Harriet Ross Tubman
"The Moses of Her
Tubman, Harriet Ross (1820?-1913), an
African American who fled slavery and then guided runaway slaves to
freedom in the North for more than a decade before the American Civil
War (1861-1865). During the war she served as a scout, spy, and nurse
for the United States Army. In later years she continued to work for
the rights of blacks and women.
Harriet Tubman, originally named Araminta
Ross, was one of 11 children born to slaves Harriet Greene and
Benjamin Ross on a plantation in Dorchester County, Maryland. She
later adopted her mother's first name. Harriet was put to work at the
age of five and served as a maid and a children's nurse before
becoming a field hand when she was 12. A year later, a white man覧either
her overseer or her master覧hit her on the head with a heavy
weight. The blow left her with permanent neurological damage, and she
experienced sudden blackouts throughout the rest of her life.
In 1844 she received permission from her
master to marry John Tubman, a free black man. For the next five years
Harriet Tubman lived in a state of semi-slavery: she remained legally
a slave, but her master allowed her to live with her husband. However,
the death of her master in 1847, followed by the death of his young
son and heir in 1849, made Tubman's status uncertain. Amid rumors that
the family's slaves would be sold to settle the estate, Tubman fled to
the North and freedom. Her husband remained in Maryland. In 1849
Harriet Tubman moved to Pennsylvania, but returned to Maryland two
years later hoping to persuade her husband to come North with her. By
this time John Tubman had remarried. Harriet did not marry again until
after Tubman's death.
In Pennsylvania, Harriet Tubman joined the abolitionist cause, working to end slavery. She decided to become a conductor on the Underground Railroad, a network of antislavery activists who helped slaves escape from the South. On her first trip in 1850, Tubman brought her own sister and her sister's two children out of slavery in Maryland. In 1851 she rescued her brother, and in 1857 returned to Maryland to guide her aged parents to freedom.
Over a period of ten years Tubman made an estimated 19 expeditions into the South and personally escorted about 300 slaves to the North. The Fugitive Slave Law of 1850 (see Fugitive Slave Laws) had created federal commissioners in every county to assist in the return of runaways and provided harsh punishments for those convicted of helping slaves to escape. Harriet Tubman was a likely target of the law, so in 1851 she moved to St. Catharines, a city in Ontario, Canada, that was the destination of many escaped slaves. By the late 1850s a number of Northern states passed personal liberty laws that protected the rights of fugitive slaves, so Tubman was able to purchase land and move with her parents to Auburn, New York, a center of antislavery sentiment.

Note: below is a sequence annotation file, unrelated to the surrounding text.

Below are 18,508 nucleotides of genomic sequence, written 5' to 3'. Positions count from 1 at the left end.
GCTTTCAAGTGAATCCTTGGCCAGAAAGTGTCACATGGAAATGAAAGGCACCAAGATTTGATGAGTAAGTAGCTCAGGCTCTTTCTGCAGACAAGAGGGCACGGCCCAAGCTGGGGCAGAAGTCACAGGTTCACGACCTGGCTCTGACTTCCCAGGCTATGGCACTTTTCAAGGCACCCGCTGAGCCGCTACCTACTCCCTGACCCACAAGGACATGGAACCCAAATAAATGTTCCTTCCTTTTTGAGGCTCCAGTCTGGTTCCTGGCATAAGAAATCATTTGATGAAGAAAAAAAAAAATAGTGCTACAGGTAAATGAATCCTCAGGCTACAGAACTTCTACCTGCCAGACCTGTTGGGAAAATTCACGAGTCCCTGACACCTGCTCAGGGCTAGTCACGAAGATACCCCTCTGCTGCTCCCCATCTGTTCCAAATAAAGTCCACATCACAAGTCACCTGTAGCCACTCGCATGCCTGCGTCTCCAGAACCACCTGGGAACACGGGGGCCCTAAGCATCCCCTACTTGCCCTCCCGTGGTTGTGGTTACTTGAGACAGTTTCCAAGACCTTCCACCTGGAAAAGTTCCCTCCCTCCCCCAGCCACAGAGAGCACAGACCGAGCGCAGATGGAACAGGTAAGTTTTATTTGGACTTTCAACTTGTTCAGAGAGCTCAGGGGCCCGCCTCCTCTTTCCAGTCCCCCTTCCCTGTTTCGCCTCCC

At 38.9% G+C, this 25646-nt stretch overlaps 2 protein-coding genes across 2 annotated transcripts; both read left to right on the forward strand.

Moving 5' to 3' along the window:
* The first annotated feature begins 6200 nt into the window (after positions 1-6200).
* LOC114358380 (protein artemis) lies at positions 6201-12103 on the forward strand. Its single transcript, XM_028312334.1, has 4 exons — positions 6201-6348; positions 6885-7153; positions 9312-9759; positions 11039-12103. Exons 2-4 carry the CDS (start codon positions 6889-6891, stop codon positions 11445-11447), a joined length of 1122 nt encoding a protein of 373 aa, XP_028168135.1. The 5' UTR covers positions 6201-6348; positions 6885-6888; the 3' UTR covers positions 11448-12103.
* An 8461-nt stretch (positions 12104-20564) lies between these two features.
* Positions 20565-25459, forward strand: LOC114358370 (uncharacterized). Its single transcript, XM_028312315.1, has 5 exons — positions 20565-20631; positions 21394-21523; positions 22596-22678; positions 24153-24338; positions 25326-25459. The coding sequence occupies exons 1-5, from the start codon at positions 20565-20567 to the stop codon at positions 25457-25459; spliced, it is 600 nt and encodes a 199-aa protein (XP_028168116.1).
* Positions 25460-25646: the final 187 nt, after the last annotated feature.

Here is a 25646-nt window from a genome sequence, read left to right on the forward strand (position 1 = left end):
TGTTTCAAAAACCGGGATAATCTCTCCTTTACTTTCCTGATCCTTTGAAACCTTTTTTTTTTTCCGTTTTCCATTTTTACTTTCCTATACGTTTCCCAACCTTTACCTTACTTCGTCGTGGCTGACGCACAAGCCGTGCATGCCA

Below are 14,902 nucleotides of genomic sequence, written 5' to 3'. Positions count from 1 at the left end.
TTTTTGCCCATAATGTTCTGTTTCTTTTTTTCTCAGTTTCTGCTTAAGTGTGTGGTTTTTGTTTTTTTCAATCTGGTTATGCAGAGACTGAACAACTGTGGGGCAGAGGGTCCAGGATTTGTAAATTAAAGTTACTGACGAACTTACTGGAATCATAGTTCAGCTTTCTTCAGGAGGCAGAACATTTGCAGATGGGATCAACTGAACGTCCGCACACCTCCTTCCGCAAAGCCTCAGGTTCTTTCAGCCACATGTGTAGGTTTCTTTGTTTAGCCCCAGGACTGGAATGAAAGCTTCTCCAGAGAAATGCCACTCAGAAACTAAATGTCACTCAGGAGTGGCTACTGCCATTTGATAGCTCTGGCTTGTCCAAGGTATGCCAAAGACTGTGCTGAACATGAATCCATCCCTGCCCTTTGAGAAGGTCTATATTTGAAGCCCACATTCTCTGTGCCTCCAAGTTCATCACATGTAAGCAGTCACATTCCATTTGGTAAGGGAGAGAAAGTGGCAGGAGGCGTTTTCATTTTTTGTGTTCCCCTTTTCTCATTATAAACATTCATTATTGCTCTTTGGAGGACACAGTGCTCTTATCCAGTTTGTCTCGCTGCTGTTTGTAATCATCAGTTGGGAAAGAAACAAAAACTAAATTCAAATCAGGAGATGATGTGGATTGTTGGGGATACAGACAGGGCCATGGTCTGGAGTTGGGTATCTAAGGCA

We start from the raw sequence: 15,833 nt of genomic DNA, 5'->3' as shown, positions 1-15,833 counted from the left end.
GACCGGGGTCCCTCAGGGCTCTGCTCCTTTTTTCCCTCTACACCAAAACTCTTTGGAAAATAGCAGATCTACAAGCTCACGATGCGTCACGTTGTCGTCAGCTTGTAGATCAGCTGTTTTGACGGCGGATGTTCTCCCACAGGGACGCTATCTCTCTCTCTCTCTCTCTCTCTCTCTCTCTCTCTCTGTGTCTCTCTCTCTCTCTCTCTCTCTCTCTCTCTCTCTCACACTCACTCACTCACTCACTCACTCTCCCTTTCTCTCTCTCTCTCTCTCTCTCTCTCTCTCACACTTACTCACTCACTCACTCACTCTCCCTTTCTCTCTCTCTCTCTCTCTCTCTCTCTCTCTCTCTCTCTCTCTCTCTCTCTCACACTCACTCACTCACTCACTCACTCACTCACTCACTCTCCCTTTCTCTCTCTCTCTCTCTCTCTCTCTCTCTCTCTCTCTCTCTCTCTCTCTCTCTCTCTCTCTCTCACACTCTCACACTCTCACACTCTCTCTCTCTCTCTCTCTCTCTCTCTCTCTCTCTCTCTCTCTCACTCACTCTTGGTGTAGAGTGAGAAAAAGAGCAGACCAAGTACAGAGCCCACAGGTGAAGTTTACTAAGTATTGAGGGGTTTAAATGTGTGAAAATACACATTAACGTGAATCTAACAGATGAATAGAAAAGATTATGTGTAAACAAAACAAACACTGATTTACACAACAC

Tubman faced great danger guiding slaves to freedom, as Southerners offered large rewards for her capture. Tubman brilliantly used disguises覧sometimes posing as a deranged old man and, at other times, as an old woman覧to avoid suspicion when traveling in slave states. She carried a sleeping powder to stop babies from crying and always had a pistol to prevent her charges from backing out once the journey to freedom had begun.
Tubman constantly changed her route and her method of operation, though she almost always began her escapes on Saturday night for two reasons. First, many masters did not make their slaves work on Sundays and thus might not miss them until Monday, when the runaways had already traveled a full day and a half. Second, newspapers advertising the escape would not be published until the beginning of the week, so by the time copies reached readers, Tubman and the fugitive slaves were likely to be close to their destination in the North.
Tubman never lost any of her charges and seemed to have an unusual ability to find food and shelter during these hazardous missions. Among African Americans she came to be known as Moses, after the Biblical hero who led the Hebrews out of enslavement in Egypt.